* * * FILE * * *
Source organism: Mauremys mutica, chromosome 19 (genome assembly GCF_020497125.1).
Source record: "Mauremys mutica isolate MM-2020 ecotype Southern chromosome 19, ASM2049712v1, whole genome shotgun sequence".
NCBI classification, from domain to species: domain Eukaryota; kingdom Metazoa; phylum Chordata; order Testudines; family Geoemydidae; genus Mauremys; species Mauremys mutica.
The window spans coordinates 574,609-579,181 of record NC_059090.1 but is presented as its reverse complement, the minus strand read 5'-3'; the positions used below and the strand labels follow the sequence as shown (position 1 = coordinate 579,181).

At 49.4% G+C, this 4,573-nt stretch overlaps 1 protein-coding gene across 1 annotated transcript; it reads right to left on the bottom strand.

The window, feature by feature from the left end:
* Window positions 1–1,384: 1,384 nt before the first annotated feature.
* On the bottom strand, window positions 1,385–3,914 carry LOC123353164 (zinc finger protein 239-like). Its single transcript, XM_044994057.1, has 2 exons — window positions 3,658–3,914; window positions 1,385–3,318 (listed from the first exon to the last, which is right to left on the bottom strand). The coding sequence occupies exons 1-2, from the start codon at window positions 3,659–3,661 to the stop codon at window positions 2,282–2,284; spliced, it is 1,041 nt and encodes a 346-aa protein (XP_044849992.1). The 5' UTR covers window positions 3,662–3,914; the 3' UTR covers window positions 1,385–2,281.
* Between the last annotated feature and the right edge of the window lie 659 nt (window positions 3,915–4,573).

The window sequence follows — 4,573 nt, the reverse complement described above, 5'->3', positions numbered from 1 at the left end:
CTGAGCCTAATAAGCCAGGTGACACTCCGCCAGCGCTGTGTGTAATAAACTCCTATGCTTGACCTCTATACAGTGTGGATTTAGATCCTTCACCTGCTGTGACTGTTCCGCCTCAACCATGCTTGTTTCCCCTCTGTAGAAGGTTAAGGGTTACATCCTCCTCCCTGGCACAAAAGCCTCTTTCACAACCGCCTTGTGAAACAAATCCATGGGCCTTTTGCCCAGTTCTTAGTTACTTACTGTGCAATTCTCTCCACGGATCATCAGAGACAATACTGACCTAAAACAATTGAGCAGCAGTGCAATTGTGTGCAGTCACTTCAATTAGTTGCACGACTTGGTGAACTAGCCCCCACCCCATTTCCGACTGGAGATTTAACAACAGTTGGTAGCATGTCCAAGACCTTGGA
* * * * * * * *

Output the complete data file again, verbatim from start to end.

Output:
Source organism: Mauremys mutica, chromosome 19 (genome assembly GCF_020497125.1).
Source record: "Mauremys mutica isolate MM-2020 ecotype Southern chromosome 19, ASM2049712v1, whole genome shotgun sequence".
NCBI classification, from domain to species: domain Eukaryota; kingdom Metazoa; phylum Chordata; order Testudines; family Geoemydidae; genus Mauremys; species Mauremys mutica.
The window spans coordinates 574,609-579,181 of record NC_059090.1 but is presented as its reverse complement, the minus strand read 5'-3'; the positions used below and the strand labels follow the sequence as shown (position 1 = coordinate 579,181).

At 49.4% G+C, this 4,573-nt stretch overlaps 1 protein-coding gene across 1 annotated transcript; it reads right to left on the bottom strand.

The window, feature by feature from the left end:
* Window positions 1–1,384: 1,384 nt before the first annotated feature.
* On the bottom strand, window positions 1,385–3,914 carry LOC123353164 (zinc finger protein 239-like). Its single transcript, XM_044994057.1, has 2 exons — window positions 3,658–3,914; window positions 1,385–3,318 (listed from the first exon to the last, which is right to left on the bottom strand). The coding sequence occupies exons 1-2, from the start codon at window positions 3,659–3,661 to the stop codon at window positions 2,282–2,284; spliced, it is 1,041 nt and encodes a 346-aa protein (XP_044849992.1). The 5' UTR covers window positions 3,662–3,914; the 3' UTR covers window positions 1,385–2,281.
* Between the last annotated feature and the right edge of the window lie 659 nt (window positions 3,915–4,573).

The window sequence follows — 4,573 nt, the reverse complement described above, 5'->3', positions numbered from 1 at the left end:
CTGAGCCTAATAAGCCAGGTGACACTCCGCCAGCGCTGTGTGTAATAAACTCCTATGCTTGACCTCTATACAGTGTGGATTTAGATCCTTCACCTGCTGTGACTGTTCCGCCTCAACCATGCTTGTTTCCCCTCTGTAGAAGGTTAAGGGTTACATCCTCCTCCCTGGCACAAAAGCCTCTTTCACAACCGCCTTGTGAAACAAATCCATGGGCCTTTTGCCCAGTTCTTAGTTACTTACTGTGCAATTCTCTCCACGGATCATCAGAGACAATACTGACCTAAAACAATTGAGCAGCAGTGCAATTGTGTGCAGTCACTTCAATTAGTTGCACGACTTGGTGAACTAGCCCCCACCCCATTTCCGACTGGAGATTTAACAACAGTTGGTAGCATGTCCAAGACCTTGGA